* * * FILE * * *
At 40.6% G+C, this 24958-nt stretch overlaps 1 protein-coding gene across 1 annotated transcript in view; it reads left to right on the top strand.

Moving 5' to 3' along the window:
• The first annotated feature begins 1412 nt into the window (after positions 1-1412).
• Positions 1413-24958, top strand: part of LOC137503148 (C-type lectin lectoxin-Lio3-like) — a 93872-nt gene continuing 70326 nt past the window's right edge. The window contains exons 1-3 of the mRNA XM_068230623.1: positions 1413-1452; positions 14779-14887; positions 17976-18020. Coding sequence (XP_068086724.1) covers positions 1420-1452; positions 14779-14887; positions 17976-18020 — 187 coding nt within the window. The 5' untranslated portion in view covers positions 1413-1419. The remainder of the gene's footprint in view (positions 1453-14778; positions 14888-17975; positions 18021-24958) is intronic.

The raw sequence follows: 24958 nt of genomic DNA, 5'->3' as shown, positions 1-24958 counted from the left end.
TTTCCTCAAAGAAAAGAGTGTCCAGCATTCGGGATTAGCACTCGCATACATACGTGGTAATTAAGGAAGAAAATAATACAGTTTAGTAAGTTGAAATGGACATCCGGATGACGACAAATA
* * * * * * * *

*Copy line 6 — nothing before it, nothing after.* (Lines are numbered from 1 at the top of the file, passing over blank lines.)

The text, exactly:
TTTCCTCAAAGAAAAGAGTGTCCAGCATTCGGGATTAGCACTCGCATACATACGTGGTAATTAAGGAAGAAAATAATACAGTTTAGTAAGTTGAAATGGACATCCGGATGACGACAAATA